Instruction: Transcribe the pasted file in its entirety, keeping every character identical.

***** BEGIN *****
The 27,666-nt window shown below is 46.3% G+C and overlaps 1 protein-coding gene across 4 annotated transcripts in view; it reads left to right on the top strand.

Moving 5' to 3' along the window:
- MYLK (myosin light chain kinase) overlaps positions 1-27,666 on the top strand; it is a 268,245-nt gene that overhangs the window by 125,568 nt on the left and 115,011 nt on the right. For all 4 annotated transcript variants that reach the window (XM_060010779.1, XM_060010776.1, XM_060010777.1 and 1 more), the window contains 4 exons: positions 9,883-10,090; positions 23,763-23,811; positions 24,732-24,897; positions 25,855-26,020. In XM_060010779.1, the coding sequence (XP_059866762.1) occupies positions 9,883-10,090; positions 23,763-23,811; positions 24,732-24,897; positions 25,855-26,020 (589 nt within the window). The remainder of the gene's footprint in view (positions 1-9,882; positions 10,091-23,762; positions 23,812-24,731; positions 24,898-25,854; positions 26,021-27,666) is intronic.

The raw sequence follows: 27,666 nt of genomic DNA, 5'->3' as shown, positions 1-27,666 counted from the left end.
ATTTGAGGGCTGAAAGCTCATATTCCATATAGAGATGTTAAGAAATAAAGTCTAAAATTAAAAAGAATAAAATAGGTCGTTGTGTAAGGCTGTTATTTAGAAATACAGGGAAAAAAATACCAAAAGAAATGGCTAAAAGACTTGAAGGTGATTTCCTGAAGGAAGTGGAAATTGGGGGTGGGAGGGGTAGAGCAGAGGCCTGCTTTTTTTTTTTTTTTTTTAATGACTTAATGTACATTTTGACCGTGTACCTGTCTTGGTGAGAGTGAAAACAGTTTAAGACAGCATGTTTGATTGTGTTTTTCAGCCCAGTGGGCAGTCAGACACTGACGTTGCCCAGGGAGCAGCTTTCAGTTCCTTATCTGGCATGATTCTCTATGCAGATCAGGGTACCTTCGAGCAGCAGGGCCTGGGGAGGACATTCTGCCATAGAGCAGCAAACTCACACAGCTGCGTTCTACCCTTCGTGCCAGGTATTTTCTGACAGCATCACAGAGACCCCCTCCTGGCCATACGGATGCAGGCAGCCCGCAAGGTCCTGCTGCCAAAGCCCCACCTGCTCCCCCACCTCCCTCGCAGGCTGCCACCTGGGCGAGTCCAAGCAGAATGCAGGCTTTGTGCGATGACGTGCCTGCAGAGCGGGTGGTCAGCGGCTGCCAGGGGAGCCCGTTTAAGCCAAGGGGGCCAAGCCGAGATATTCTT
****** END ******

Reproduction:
The 27,666-nt window shown below is 46.3% G+C and overlaps 1 protein-coding gene across 4 annotated transcripts in view; it reads left to right on the top strand.

Moving 5' to 3' along the window:
- MYLK (myosin light chain kinase) overlaps positions 1-27,666 on the top strand; it is a 268,245-nt gene that overhangs the window by 125,568 nt on the left and 115,011 nt on the right. For all 4 annotated transcript variants that reach the window (XM_060010779.1, XM_060010776.1, XM_060010777.1 and 1 more), the window contains 4 exons: positions 9,883-10,090; positions 23,763-23,811; positions 24,732-24,897; positions 25,855-26,020. In XM_060010779.1, the coding sequence (XP_059866762.1) occupies positions 9,883-10,090; positions 23,763-23,811; positions 24,732-24,897; positions 25,855-26,020 (589 nt within the window). The remainder of the gene's footprint in view (positions 1-9,882; positions 10,091-23,762; positions 23,812-24,731; positions 24,898-25,854; positions 26,021-27,666) is intronic.

The raw sequence follows: 27,666 nt of genomic DNA, 5'->3' as shown, positions 1-27,666 counted from the left end.
ATTTGAGGGCTGAAAGCTCATATTCCATATAGAGATGTTAAGAAATAAAGTCTAAAATTAAAAAGAATAAAATAGGTCGTTGTGTAAGGCTGTTATTTAGAAATACAGGGAAAAAAATACCAAAAGAAATGGCTAAAAGACTTGAAGGTGATTTCCTGAAGGAAGTGGAAATTGGGGGTGGGAGGGGTAGAGCAGAGGCCTGCTTTTTTTTTTTTTTTTTTAATGACTTAATGTACATTTTGACCGTGTACCTGTCTTGGTGAGAGTGAAAACAGTTTAAGACAGCATGTTTGATTGTGTTTTTCAGCCCAGTGGGCAGTCAGACACTGACGTTGCCCAGGGAGCAGCTTTCAGTTCCTTATCTGGCATGATTCTCTATGCAGATCAGGGTACCTTCGAGCAGCAGGGCCTGGGGAGGACATTCTGCCATAGAGCAGCAAACTCACACAGCTGCGTTCTACCCTTCGTGCCAGGTATTTTCTGACAGCATCACAGAGACCCCCTCCTGGCCATACGGATGCAGGCAGCCCGCAAGGTCCTGCTGCCAAAGCCCCACCTGCTCCCCCACCTCCCTCGCAGGCTGCCACCTGGGCGAGTCCAAGCAGAATGCAGGCTTTGTGCGATGACGTGCCTGCAGAGCGGGTGGTCAGCGGCTGCCAGGGGAGCCCGTTTAAGCCAAGGGGGCCAAGCCGAGATATTCTT